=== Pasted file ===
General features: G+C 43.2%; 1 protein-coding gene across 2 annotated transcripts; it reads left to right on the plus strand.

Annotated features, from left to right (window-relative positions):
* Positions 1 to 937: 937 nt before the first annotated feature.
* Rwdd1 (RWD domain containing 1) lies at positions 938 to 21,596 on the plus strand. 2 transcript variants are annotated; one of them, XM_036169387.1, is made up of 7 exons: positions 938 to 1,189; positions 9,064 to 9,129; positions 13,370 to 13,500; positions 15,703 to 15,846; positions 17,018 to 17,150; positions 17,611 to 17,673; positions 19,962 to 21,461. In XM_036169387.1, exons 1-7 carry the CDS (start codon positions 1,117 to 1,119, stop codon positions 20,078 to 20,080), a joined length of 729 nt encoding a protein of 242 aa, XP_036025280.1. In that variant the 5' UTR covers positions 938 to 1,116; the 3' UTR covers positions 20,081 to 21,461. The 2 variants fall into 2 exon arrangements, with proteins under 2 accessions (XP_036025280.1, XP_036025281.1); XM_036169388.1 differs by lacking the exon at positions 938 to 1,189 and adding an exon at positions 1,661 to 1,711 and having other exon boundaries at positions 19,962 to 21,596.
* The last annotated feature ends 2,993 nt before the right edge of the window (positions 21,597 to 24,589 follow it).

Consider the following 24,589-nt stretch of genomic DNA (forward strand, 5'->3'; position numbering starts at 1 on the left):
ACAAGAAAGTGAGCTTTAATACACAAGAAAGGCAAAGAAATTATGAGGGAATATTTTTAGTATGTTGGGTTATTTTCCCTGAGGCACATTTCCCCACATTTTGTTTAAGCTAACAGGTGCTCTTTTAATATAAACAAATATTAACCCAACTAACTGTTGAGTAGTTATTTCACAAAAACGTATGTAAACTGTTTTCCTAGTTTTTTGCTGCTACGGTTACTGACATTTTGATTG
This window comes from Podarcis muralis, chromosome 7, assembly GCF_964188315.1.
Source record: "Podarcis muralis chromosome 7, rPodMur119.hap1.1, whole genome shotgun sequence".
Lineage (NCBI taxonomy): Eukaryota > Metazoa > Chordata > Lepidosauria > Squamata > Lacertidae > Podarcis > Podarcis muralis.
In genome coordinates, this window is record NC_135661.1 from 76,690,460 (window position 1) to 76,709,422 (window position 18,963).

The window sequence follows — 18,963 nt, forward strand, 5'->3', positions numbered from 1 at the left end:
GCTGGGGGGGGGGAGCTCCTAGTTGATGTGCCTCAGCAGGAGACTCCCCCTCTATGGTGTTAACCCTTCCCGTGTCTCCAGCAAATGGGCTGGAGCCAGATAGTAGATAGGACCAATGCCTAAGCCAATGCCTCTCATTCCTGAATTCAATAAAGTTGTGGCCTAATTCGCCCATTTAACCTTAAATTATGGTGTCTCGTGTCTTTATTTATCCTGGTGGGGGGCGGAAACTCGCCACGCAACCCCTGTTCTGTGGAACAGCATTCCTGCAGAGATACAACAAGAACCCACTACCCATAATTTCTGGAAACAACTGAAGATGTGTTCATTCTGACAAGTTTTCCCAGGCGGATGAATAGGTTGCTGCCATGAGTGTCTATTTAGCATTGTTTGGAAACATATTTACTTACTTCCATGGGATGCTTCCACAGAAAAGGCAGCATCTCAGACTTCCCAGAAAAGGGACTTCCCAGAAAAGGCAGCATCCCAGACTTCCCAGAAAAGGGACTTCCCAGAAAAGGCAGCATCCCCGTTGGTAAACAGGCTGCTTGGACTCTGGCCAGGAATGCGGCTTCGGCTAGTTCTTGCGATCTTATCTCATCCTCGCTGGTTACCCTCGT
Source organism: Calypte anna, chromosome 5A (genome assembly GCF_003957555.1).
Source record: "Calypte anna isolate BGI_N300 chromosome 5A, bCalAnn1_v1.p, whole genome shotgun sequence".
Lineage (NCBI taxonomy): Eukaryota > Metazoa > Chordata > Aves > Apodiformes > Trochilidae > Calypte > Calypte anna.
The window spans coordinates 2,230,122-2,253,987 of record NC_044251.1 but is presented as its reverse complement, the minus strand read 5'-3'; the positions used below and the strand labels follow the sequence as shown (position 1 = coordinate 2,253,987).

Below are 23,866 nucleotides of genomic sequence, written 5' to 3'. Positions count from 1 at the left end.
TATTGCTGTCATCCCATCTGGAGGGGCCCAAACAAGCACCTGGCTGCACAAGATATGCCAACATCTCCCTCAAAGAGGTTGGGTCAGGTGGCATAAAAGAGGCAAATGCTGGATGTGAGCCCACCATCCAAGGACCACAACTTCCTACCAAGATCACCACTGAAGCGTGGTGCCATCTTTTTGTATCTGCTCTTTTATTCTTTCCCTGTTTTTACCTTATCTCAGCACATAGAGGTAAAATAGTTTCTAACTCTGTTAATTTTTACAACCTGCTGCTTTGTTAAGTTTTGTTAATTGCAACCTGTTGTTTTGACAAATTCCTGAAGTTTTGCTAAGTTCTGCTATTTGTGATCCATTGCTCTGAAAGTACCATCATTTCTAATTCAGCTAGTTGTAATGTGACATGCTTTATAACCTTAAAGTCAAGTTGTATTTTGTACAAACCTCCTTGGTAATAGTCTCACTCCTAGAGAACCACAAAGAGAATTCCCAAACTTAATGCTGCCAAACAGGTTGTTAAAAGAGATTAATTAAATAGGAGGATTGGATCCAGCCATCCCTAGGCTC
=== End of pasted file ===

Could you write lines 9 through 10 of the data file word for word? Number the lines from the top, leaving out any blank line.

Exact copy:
Source record: "Podarcis muralis chromosome 7, rPodMur119.hap1.1, whole genome shotgun sequence".
Lineage (NCBI taxonomy): Eukaryota > Metazoa > Chordata > Lepidosauria > Squamata > Lacertidae > Podarcis > Podarcis muralis.